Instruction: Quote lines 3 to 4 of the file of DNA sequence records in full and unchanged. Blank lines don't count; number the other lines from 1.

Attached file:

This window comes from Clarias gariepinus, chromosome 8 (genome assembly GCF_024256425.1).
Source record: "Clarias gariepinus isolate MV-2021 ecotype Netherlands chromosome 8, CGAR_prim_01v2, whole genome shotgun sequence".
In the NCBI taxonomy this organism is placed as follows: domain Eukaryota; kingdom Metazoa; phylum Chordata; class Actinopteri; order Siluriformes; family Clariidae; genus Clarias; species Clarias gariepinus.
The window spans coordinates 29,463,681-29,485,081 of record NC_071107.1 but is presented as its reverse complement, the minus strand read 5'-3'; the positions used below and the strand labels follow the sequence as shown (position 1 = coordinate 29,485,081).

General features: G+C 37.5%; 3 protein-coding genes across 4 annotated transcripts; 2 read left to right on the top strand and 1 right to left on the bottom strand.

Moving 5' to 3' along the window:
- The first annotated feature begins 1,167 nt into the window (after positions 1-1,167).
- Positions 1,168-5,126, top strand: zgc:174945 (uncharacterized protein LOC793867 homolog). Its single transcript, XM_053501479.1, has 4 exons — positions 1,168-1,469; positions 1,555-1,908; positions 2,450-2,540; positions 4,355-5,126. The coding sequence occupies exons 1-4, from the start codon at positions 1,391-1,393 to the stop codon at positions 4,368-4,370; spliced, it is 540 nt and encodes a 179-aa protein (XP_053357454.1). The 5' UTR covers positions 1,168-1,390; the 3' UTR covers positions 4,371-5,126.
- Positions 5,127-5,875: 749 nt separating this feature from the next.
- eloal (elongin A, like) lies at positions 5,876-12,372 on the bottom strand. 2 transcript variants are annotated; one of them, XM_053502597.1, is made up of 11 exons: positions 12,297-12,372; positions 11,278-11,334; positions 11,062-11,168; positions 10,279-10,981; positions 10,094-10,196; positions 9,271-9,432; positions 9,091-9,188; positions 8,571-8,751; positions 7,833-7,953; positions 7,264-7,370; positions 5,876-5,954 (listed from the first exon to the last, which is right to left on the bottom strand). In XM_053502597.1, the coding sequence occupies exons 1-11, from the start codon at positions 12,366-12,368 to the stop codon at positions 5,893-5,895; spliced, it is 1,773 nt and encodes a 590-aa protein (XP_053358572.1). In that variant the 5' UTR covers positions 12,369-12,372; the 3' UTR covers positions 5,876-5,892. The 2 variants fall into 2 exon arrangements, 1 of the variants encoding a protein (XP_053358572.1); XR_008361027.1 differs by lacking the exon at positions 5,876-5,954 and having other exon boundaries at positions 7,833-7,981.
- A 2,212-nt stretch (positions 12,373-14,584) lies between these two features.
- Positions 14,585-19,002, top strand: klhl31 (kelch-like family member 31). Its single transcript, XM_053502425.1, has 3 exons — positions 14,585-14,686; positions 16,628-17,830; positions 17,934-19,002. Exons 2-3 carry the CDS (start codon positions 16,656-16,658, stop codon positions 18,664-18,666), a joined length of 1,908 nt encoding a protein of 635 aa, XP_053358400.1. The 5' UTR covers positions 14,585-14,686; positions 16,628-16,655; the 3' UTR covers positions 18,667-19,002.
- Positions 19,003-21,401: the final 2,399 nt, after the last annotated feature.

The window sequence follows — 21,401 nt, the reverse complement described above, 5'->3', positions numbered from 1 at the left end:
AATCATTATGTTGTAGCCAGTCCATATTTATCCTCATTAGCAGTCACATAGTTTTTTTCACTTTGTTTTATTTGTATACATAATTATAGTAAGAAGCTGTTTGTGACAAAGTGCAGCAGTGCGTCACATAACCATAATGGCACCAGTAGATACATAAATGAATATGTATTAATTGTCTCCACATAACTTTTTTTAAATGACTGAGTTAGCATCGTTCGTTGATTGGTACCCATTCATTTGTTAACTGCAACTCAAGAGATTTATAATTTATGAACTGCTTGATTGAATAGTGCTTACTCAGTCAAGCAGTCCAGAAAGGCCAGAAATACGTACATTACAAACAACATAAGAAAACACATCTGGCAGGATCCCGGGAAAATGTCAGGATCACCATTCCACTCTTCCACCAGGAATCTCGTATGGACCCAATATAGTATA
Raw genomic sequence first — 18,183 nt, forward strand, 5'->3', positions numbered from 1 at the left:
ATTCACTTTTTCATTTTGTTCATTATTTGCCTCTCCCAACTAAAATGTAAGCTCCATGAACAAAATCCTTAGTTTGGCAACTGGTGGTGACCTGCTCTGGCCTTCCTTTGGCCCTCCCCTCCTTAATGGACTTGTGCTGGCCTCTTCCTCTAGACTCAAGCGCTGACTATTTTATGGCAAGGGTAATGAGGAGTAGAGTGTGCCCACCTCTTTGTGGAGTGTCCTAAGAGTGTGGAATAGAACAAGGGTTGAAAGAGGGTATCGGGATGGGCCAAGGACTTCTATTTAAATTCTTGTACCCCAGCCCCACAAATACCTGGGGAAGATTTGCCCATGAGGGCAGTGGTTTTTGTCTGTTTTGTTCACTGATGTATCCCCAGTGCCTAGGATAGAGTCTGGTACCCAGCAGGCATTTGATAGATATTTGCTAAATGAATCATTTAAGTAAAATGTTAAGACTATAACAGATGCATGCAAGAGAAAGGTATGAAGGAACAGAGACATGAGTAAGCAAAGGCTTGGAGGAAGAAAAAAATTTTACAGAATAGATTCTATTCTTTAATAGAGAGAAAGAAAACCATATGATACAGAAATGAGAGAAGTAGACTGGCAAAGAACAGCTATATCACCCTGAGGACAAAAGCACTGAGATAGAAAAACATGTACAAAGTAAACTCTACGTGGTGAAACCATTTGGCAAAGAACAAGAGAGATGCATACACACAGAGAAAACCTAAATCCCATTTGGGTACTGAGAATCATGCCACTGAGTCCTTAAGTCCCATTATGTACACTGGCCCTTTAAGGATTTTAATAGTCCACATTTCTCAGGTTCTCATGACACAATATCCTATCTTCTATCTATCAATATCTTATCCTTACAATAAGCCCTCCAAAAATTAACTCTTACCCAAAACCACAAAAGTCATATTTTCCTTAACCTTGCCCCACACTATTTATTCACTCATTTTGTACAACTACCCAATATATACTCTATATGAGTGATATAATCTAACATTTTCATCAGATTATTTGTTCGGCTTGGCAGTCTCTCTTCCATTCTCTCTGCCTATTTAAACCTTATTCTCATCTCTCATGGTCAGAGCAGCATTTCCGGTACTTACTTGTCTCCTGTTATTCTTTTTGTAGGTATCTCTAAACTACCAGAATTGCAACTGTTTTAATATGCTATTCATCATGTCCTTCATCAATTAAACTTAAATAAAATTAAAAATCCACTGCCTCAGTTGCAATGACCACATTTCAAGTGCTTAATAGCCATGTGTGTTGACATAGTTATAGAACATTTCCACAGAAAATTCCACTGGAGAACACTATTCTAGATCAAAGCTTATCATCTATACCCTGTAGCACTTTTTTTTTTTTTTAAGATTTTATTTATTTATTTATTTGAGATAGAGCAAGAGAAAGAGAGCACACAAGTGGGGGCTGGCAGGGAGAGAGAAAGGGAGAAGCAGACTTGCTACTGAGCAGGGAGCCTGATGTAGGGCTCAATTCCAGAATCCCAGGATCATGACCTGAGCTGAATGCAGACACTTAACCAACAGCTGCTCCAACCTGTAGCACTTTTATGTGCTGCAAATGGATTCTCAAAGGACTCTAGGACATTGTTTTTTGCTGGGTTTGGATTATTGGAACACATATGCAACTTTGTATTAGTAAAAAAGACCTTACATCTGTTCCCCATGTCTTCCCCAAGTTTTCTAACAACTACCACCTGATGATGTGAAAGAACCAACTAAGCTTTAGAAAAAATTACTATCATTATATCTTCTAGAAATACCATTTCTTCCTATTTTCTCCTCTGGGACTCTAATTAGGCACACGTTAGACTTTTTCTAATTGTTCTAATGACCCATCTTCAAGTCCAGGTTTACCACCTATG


In the NCBI taxonomy this organism is placed as follows: domain Eukaryota; kingdom Metazoa; phylum Chordata; class Actinopteri; order Siluriformes; family Clariidae; genus Clarias; species Clarias gariepinus.
The window spans coordinates 29,463,681-29,485,081 of record NC_071107.1 but is presented as its reverse complement, the minus strand read 5'-3'; the positions used below and the strand labels follow the sequence as shown (position 1 = coordinate 29,485,081).